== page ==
Ohia: Journey On: Collected Singles

by Matthew Fiander

30 April 2014

This excellent collection of rare singles reminds us that Jason Molina's was a voice that may have once been new, but never for a moment felt young.
cover art

Songs: Ohia

Journey On: Collected Singles

(Secretly Canadian)
US: 19 Apr 2014
UK: 19 Apr 2014

Jason Molina’s work as Songs: Ohia, especially early on, sounded like isolated broadcasts from some distant, loveworn outpost. No one song felt linked to the other, the space between them huge and all-encompassing, the ringing out of one song so total and mysterious and mesmerizing it couldn’t possibly connect to whatever came next. This would change later. Ghost Tropic would take Molina’s huge spaces to their most expansive extreme, while Magnolia Electric Co., which saw Molina transition the project into that album’s name, turned his lonesome poems into swampy rock jams. In all these contexts and others, Molina’s songs thrived.

But the sheath was worn off the nerve in a particular way on his early work, especially because we didn’t know Molina yet. Journey On: Collected Singles celebrates Molina at his most literally isolated, in a series of songs collected on singles, some from tours, some split with other acts like Oneida, some early and some later. It’s a lovingly packaged and wonderful collection of tunes that continues Secretly Canadian’s celebration of their most important musician after Molina passed away last March.

There’s of course rarity to these tracks, and we get to hear stripped-down versions of later classics like “Lioness”, but it also revisits and re-contextualizes Molina’s growth as a musician and songwriter. Early songs like “Boys”, his first recording, bare their teeth in ways we might have forgotten Molina could. He yelps at the end of “Boys” and bellows out the condemning chorus (“We have boys”) as if he’s warning of an oncoming plague of locusts. “Freedom Pt 2” starts with an unbridled scream just after “Trans Am” ends with a howl that splits the song wide-open. Molina would later—in his career and in this set—build his tension on what he doesn’t shout, on what he squeezed down into warbling hushed notes. But these early songs show the bittersweet hurt behind the sound up front and ringing out true and clear. There’s a striking power to it, an immediacy, as the distant dusty guitar and faint percussion get overtaken by Molina’s huge-hearted singing.

This doesn’t feel like a sound Molina left behind so much as preamble for what came later. You can see a similarity in the calmer tones of “Soul”, even if that song shifts from volume to space and silence as its modes of tension. He can still bay at moments here, as on the chorus when he belts out “Love what I know” before he reels it in to almost whisper “about passion”, as if he’s worried he’s exerting some sort of hubris, as if his realization is so fragile it can break at any moment. Other songs, like “Napoleon: How We Have Ranged”, present Molina’s voice as instrument, working alongside the slide guitar like two sounds rising in tandem out of some long held tradition.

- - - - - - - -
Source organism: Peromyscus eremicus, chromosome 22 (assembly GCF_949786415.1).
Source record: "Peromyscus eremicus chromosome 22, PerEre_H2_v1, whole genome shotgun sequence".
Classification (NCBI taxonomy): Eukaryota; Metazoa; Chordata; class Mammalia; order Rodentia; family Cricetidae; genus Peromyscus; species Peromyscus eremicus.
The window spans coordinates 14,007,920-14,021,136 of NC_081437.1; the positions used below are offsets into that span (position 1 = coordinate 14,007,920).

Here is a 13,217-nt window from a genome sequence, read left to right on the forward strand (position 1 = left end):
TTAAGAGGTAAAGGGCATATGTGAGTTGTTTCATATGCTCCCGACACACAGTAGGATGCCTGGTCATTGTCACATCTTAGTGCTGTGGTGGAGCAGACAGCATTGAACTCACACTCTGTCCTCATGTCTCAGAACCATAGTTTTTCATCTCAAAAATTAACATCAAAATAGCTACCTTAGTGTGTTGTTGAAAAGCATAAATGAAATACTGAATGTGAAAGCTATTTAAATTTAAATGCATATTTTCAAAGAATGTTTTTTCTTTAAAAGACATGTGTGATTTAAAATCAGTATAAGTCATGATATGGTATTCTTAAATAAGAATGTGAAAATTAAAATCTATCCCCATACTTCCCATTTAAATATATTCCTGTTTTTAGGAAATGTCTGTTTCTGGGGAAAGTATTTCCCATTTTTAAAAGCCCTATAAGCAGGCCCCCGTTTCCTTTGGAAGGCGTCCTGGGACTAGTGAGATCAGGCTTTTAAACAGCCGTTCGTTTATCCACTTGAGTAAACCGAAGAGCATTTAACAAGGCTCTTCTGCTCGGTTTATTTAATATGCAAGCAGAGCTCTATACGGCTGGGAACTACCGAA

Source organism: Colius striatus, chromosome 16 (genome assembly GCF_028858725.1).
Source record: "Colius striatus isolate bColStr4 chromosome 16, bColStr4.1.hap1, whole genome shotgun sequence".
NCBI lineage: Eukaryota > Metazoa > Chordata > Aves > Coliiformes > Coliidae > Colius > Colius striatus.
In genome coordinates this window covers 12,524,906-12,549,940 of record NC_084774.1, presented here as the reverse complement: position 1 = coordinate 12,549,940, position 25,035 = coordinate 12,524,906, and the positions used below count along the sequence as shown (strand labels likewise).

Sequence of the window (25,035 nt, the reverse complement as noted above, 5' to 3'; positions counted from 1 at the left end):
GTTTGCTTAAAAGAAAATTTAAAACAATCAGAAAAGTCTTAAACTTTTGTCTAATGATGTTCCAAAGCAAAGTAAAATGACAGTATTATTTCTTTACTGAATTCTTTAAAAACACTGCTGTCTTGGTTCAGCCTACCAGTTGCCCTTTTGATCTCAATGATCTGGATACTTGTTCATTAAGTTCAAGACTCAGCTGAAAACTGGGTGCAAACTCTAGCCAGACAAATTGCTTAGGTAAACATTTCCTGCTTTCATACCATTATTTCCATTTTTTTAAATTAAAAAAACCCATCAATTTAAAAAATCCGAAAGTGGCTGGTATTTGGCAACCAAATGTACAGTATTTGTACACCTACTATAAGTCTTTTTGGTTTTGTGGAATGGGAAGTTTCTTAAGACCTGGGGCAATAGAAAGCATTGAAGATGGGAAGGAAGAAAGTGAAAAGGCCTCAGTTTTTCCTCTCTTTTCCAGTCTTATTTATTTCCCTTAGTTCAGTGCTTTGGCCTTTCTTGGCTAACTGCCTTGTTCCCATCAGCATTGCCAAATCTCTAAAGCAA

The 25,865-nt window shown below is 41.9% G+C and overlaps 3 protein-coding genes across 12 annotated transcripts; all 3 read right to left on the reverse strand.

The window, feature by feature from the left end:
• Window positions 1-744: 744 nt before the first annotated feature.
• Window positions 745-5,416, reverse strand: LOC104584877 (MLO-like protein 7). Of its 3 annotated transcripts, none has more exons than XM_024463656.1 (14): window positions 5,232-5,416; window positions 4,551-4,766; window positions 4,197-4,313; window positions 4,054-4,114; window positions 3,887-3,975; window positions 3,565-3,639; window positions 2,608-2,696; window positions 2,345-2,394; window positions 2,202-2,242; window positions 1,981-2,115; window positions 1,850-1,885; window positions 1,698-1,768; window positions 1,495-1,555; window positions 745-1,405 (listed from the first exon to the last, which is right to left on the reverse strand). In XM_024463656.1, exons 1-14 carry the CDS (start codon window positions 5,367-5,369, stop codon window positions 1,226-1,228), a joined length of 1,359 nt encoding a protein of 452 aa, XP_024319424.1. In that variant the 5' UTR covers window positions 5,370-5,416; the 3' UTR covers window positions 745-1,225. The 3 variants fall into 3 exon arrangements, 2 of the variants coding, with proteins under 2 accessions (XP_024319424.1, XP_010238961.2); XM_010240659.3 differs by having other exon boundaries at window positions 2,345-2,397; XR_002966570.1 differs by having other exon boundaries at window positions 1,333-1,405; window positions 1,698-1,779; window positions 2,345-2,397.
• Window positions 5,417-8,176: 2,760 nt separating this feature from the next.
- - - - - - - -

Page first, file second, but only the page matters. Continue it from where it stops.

And that’s perhaps the unifying element to Journey On. There’s always been something physical about the sound of Molina’s songs, something tactile about the emotions, so it makes sense to press these songs, once again, onto seven-inch records, and it makes sense to flip from side to side to see these little shifts and steps forward in his songwriting one at a time. But to hear them back to back is to hear a voice that may have once been new, but never for a moment felt young. To hear Molina sing about how “the devil knows mercy” on “Nay Tis Not Death” is to feel like he may have stood alongside Robert Johnson while Johnson and the devil made a deal. When he claims “I will swim to you” on “Lioness”, he sounds like a man who’s always been swimming, through rivers centuries older than the country he was born in. In short, Molina comes across here not as a continuation of tradition, but as a sort of tradition himself. As the short, tense early songs open up into the immaculate spaces of “Journey On” or “Black Link to Fire Link”, it does sound like a songwriter honing his powers, but it also feels like a sound taking root.

Like all of the other reissues and tributes that have come after Molina’s passing, Journey On: Collected Singles is first and foremost a celebration. And there is some comfort in hearing a soul clearly wrestling with some darkness find comfort and shelter in these songs. But, perhaps more than any other tribute, Journey On raises questions of what is gift and what is curse. These raw-edged songs seem to swing back and forth between catharsis and unresolved pain. When Molina yelps early on, or pulls at a note until it breaks later, there are heartbreaking moments here, ones where you wonder how much Molina sacrificed to make these sounds, how much they may have taken away even as they also gave, to him and to us. That’s not to say Journey On isn’t beautiful, because it is. And there’s a joy in this careful packaging, in these spinning little discs that seem to contain more in their grooves than the physical world should allow. These songs are, to be sure, things to be celebrated, made by a man who should be remembered for the beauty he brought to the world. But sometimes, in all this beauty and celebration, there’s hurt too.

Journey On: Collected Singles


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